A recent survey reveals hygiene gaps in the cleaning of dispensers in hospitals, but good alternatives do exist.
Thorough hand hygiene is essential for comprehensive patient safety, as people are increasingly paying attention to hygiene standards when choosing a hospital.
Healthcare standards for washing and hand disinfection requires staff to have access to appropriate hygiene dispensers at multiple locations, particularly in the immediate vicinity of patients. Permanently installed disinfectant dispensers ensure that alcohol-based disinfection can be conveniently achieved without having to travel long distances. This offers many advantages, particularly when dealing with high volumes of people as normal workflows need not be disrupted. In addition to regular hand hygiene, thorough dispenser hygiene plays an important role in infection control. This is because dispenser reprocessing (cleaning and maintenance) not only goes a long way to ensuring normal functionality of the device, but also effectively prevents possible contamination.
Critical points during reprocessing
A closer look at the individual components of a hygiene dispenser quickly reveals that the dosing pump is a focal point for reprocessing. In many dispensers, the pump stays in permanent contact with the product, and product residues often stick to the inside of the suction pipe and at the pump outlet, which can impact dosing and contaminate new products. Additives, such as moisturizers, often increase build up.
When looking at the exterior of a hygiene dispenser, the operating lever is another “hot spot” that requires attention. Constant contact with the user’s hands, forearms and elbows can quickly lead to cross-contamination and, in the worst case scenario, acquired pathogens can reach patients throughout the facility.
Contaminated hand wash soaps
But how high is the real risk of microbial contamination of the contents? A team led by Dr. Sabine Gleich investigated this question as part of a scientific project at a German university hospital. The researchers found that ten percent of the one hundred liquid soap dispensers tested were contaminated with bacteria. However, none of the samples had more than 2 colony-forming units. 
Further studies show that the risk of contamination is particularly high with refilled soap and can lead to outbreaks.  And even with dispenser systems that are operated with disposable bottles, undesirable contamination of the soap can occur if the soap is improperly prepared. 
Disinfectant or sanitizer dispensers are less vulnerable to microbial colonization than soap dispensers. Nevertheless, failure to clean and care for the dispensers means that the alcohol-based hand care solutions can no longer be dosed correctly. This undoubtedly has a negative effect on hand hygiene compliance.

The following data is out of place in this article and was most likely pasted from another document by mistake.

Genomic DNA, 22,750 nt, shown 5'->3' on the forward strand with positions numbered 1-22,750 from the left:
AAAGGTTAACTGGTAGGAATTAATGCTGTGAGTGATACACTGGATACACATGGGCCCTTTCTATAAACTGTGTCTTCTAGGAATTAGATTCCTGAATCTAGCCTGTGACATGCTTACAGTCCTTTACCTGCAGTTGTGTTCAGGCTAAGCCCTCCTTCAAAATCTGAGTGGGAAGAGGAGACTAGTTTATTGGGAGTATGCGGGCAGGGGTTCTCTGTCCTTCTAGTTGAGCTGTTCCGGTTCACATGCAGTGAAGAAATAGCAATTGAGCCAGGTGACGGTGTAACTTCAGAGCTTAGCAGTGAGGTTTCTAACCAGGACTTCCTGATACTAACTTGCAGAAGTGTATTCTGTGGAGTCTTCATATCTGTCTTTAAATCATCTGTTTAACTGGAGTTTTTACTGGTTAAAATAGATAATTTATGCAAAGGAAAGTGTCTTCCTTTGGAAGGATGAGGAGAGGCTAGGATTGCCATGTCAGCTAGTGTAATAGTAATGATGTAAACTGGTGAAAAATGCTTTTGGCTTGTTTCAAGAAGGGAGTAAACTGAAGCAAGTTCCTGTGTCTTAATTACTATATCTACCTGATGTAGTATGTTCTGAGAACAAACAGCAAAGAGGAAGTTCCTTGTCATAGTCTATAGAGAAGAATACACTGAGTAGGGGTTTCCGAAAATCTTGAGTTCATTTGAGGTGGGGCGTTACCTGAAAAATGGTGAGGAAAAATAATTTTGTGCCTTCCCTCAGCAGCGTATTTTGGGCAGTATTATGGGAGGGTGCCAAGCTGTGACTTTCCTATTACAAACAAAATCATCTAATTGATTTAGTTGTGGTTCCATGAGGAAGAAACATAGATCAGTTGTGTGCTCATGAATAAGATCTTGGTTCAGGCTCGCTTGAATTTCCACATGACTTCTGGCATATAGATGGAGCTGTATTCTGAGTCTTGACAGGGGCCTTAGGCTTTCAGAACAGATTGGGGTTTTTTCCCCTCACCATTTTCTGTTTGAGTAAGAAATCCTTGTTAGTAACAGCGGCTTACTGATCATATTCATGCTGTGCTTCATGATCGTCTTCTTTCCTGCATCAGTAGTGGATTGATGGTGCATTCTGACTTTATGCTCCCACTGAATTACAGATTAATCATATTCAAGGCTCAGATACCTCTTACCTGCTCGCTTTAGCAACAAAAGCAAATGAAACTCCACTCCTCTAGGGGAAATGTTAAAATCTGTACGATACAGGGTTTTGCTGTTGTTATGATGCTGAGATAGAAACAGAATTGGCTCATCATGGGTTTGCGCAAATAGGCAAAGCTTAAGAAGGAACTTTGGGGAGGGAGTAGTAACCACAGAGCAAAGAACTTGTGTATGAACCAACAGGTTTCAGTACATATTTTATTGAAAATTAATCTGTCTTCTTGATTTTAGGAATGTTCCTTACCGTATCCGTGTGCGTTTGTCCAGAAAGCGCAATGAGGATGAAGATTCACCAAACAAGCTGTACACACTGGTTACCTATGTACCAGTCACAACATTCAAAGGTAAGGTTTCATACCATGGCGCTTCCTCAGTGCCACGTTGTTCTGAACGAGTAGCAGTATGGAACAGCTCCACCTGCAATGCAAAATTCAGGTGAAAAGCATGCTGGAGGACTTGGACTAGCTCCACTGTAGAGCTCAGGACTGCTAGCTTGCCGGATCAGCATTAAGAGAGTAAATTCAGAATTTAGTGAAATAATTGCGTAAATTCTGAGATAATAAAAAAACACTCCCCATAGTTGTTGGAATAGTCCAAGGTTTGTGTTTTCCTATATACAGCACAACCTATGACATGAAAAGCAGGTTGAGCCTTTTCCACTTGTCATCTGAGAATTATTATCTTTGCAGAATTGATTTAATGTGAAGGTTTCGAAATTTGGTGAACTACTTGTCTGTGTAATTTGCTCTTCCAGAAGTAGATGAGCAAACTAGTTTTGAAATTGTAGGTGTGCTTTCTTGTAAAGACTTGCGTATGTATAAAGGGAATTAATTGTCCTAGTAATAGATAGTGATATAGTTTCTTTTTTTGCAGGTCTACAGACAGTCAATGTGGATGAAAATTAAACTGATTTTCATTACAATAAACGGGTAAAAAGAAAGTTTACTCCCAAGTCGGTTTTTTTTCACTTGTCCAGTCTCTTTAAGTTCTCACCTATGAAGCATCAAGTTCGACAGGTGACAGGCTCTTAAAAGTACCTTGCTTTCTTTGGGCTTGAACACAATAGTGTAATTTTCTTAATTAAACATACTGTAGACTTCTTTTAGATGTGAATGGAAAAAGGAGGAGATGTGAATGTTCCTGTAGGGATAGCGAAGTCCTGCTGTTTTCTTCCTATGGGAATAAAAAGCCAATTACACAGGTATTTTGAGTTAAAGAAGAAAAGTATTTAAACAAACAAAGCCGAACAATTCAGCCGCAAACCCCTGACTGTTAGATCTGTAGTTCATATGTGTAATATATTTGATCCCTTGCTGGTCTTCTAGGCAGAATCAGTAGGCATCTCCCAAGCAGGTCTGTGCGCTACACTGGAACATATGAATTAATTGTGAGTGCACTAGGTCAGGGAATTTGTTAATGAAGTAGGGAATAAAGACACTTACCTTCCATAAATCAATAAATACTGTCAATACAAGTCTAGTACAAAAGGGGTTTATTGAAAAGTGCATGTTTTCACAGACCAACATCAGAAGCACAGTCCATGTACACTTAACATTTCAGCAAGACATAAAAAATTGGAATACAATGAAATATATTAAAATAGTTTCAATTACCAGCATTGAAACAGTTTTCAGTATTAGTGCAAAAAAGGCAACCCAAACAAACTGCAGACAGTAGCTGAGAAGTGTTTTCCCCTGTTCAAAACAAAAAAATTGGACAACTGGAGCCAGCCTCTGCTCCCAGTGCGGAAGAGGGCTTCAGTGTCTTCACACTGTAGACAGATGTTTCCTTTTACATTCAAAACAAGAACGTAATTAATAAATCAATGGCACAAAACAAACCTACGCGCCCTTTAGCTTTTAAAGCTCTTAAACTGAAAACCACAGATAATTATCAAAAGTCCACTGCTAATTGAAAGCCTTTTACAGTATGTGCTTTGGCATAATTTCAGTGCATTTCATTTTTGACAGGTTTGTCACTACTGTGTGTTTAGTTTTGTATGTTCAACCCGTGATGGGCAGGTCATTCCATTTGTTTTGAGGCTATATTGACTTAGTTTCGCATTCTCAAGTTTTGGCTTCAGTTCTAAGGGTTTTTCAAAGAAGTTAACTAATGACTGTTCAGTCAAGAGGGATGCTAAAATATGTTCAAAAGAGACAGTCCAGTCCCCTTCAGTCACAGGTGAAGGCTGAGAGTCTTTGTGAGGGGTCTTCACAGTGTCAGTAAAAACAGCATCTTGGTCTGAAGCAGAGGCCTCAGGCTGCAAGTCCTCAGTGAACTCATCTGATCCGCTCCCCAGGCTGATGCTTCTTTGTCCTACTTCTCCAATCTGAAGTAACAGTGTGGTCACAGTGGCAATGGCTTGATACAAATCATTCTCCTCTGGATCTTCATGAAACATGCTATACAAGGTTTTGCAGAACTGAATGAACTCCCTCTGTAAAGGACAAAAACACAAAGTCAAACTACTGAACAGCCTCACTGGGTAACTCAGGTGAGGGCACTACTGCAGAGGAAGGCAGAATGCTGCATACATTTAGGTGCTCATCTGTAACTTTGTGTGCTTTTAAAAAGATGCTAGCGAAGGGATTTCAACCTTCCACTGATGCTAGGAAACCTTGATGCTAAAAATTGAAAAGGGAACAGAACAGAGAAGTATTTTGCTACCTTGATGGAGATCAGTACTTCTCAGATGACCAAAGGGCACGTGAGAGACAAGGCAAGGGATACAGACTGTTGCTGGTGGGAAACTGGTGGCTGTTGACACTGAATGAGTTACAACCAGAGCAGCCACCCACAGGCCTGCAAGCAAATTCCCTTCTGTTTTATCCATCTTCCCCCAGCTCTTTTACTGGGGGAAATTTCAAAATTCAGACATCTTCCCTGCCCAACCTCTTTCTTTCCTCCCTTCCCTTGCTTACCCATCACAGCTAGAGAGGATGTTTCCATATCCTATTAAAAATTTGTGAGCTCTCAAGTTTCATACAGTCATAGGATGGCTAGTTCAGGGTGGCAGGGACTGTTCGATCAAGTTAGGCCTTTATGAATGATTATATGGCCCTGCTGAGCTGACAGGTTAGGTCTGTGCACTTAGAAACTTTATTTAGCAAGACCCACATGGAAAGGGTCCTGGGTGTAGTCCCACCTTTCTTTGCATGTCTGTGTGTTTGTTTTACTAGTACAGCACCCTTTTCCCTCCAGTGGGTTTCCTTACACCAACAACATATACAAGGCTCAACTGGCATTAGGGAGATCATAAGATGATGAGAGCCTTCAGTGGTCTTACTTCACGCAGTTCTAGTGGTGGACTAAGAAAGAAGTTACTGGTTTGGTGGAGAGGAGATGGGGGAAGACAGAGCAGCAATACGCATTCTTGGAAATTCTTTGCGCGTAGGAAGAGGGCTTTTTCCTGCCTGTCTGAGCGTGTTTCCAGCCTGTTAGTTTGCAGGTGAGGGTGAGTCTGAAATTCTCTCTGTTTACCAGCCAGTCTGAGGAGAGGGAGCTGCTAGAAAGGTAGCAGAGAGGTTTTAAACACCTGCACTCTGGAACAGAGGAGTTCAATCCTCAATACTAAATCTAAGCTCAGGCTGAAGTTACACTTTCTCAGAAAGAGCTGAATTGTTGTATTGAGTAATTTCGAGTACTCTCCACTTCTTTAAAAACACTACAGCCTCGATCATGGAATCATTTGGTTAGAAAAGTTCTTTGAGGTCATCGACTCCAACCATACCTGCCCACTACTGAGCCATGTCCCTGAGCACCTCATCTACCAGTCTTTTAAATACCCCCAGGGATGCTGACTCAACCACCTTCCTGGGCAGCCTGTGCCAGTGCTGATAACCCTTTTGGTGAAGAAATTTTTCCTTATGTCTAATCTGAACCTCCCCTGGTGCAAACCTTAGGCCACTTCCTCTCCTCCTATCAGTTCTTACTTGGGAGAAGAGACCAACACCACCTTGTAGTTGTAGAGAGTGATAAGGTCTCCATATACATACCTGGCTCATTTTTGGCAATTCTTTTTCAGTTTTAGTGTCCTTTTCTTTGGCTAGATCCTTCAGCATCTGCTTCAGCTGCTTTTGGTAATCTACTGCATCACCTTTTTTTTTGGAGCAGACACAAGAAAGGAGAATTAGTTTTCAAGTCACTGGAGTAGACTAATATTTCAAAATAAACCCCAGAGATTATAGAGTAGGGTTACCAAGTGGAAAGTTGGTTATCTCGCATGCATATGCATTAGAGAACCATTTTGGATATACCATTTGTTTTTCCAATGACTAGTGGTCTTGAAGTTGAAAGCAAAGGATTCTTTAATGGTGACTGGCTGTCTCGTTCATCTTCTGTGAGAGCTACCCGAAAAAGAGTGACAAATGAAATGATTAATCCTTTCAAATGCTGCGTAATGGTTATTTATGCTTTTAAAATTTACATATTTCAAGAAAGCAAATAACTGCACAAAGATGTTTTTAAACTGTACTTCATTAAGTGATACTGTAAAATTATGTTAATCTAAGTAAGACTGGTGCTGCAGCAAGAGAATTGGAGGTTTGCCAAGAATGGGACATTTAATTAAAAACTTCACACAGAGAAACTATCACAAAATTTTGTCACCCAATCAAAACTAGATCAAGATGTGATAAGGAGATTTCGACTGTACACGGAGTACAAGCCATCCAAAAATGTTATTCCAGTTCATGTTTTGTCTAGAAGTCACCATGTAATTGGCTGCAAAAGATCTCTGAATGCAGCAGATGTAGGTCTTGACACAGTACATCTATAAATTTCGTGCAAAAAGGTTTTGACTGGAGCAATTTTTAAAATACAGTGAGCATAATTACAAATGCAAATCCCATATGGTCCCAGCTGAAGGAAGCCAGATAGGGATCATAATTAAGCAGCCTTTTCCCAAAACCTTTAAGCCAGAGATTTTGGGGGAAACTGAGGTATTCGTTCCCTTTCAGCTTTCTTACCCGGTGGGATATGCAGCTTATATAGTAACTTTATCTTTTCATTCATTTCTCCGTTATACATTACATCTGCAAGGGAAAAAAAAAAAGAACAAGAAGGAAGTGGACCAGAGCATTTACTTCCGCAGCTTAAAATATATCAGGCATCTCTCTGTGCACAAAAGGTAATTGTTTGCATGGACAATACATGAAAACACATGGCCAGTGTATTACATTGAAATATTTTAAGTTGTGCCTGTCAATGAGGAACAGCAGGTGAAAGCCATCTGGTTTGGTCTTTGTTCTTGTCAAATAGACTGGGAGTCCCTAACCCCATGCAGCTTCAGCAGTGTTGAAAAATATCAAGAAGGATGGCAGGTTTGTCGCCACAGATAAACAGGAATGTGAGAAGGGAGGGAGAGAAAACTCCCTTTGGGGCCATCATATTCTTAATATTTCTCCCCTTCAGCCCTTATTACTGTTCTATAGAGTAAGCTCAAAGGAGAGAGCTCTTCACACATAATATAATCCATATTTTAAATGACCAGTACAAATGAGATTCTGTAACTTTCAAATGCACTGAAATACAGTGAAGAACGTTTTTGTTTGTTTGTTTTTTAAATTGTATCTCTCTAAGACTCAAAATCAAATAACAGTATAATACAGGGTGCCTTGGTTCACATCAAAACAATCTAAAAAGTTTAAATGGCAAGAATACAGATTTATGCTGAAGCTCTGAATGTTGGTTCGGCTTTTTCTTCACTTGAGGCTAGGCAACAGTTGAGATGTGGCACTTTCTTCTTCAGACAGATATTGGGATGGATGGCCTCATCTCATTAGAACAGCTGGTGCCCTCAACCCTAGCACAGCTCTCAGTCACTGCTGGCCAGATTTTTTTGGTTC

The KRINKO perspective
Section 23 of the German Infection Protection Act, the Commission for Hospital Hygiene and Infection Prevention (KRINKO) – lists detailed recommendations for the prevention of nosocomial infections. The published guidelines apply to all healthcare institutions in Germany and are highly regarded around the world. Their recommendations on hand hygiene were updated in 2016, and describe the requirements for dispenser reprocessing.
The KRINKO has set specific requirements for the dispenser’s exterior as well, such as at the outlet and removing visible impurities on the housing with disinfectant. According to KRINKO, the operating lever should also be wiped and disinfected daily.
With regard to the scope and frequency of hygiene dispenser cleaning, KRINKO provides some flexibility for healthcare institutions to define their own cleaning intervals, regardless of whether soap or disinfectant dispensers are used. The individually defined cycles should be put on paper with the in-house hygiene plans, which should be accessible to staff and and reinforced. Manufacturers typically recommend a thorough reprocessing every six months for disinfectant dispensers and with each bottle change for soap dispensers.
When looking at dispenser reprocessing there are two types; manual and mechanical. Manual reprocessing involves numerous steps, from cleaning the pump with hot water, to disinfecting the housing and assembling the dispenser. Mechanical reprocessing involves the use of autoclaves that heat the dispensers above temperatures that bacteria can survive, or medical dishwashers that use a combination of disinfecting chemicals and heat.
Cost: Beyond good and evil